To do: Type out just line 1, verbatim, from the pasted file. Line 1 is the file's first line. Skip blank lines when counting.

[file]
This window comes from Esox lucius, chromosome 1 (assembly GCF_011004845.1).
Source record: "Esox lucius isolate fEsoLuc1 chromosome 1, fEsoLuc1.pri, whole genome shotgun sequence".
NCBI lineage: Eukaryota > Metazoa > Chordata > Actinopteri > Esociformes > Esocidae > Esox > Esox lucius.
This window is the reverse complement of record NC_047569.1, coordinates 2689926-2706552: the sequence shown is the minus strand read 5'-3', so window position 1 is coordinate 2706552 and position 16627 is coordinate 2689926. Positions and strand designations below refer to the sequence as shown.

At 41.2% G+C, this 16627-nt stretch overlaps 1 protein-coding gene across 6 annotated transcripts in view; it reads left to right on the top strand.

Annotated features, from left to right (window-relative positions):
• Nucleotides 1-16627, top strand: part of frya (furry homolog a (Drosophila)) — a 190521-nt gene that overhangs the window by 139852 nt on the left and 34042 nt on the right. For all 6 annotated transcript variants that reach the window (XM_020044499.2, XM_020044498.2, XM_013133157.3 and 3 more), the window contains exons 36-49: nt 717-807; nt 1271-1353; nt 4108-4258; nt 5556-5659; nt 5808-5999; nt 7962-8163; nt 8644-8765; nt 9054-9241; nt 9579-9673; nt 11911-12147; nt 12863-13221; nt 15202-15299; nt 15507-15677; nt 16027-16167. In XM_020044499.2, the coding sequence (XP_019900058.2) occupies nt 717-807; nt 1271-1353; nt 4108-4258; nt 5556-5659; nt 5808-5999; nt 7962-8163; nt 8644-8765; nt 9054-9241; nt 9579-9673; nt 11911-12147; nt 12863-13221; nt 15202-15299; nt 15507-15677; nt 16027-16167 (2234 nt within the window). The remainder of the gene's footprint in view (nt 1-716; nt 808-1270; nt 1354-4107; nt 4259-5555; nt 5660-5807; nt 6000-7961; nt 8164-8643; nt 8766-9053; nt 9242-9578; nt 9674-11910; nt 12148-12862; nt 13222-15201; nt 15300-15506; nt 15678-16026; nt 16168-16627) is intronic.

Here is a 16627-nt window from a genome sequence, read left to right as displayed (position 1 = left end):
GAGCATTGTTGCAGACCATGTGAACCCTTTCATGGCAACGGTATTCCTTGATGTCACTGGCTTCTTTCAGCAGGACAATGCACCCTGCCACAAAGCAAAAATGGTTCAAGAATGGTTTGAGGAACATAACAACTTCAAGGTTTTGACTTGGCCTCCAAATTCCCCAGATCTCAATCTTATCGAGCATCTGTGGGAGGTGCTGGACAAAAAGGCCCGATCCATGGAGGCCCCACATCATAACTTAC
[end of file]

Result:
This window comes from Esox lucius, chromosome 1 (assembly GCF_011004845.1).